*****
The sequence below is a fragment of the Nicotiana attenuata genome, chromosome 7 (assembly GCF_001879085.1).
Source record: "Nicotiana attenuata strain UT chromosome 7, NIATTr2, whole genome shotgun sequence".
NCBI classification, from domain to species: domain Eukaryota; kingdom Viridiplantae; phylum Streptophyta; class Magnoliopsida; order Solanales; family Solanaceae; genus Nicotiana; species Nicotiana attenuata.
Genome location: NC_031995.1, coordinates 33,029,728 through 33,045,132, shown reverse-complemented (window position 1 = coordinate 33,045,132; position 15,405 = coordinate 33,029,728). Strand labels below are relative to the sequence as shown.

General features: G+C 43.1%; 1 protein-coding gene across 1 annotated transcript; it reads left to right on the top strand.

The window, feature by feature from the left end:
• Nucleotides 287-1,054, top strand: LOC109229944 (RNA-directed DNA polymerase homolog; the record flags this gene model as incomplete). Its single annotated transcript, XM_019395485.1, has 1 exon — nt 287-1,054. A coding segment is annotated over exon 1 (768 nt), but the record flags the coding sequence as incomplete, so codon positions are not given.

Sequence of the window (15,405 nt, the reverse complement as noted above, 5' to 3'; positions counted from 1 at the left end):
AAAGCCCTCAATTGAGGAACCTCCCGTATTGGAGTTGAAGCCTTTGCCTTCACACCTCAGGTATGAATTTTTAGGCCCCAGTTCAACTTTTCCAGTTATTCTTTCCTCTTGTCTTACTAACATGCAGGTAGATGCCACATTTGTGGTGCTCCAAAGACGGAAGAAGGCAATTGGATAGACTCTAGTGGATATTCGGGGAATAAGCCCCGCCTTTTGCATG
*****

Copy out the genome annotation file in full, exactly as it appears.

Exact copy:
The sequence below is a fragment of the Nicotiana attenuata genome, chromosome 7 (assembly GCF_001879085.1).
Source record: "Nicotiana attenuata strain UT chromosome 7, NIATTr2, whole genome shotgun sequence".
NCBI classification, from domain to species: domain Eukaryota; kingdom Viridiplantae; phylum Streptophyta; class Magnoliopsida; order Solanales; family Solanaceae; genus Nicotiana; species Nicotiana attenuata.
Genome location: NC_031995.1, coordinates 33,029,728 through 33,045,132, shown reverse-complemented (window position 1 = coordinate 33,045,132; position 15,405 = coordinate 33,029,728). Strand labels below are relative to the sequence as shown.

General features: G+C 43.1%; 1 protein-coding gene across 1 annotated transcript; it reads left to right on the top strand.

The window, feature by feature from the left end:
• Nucleotides 287-1,054, top strand: LOC109229944 (RNA-directed DNA polymerase homolog; the record flags this gene model as incomplete). Its single annotated transcript, XM_019395485.1, has 1 exon — nt 287-1,054. A coding segment is annotated over exon 1 (768 nt), but the record flags the coding sequence as incomplete, so codon positions are not given.

Sequence of the window (15,405 nt, the reverse complement as noted above, 5' to 3'; positions counted from 1 at the left end):
AAAGCCCTCAATTGAGGAACCTCCCGTATTGGAGTTGAAGCCTTTGCCTTCACACCTCAGGTATGAATTTTTAGGCCCCAGTTCAACTTTTCCAGTTATTCTTTCCTCTTGTCTTACTAACATGCAGGTAGATGCCACATTTGTGGTGCTCCAAAGACGGAAGAAGGCAATTGGATAGACTCTAGTGGATATTCGGGGAATAAGCCCCGCCTTTTGCATG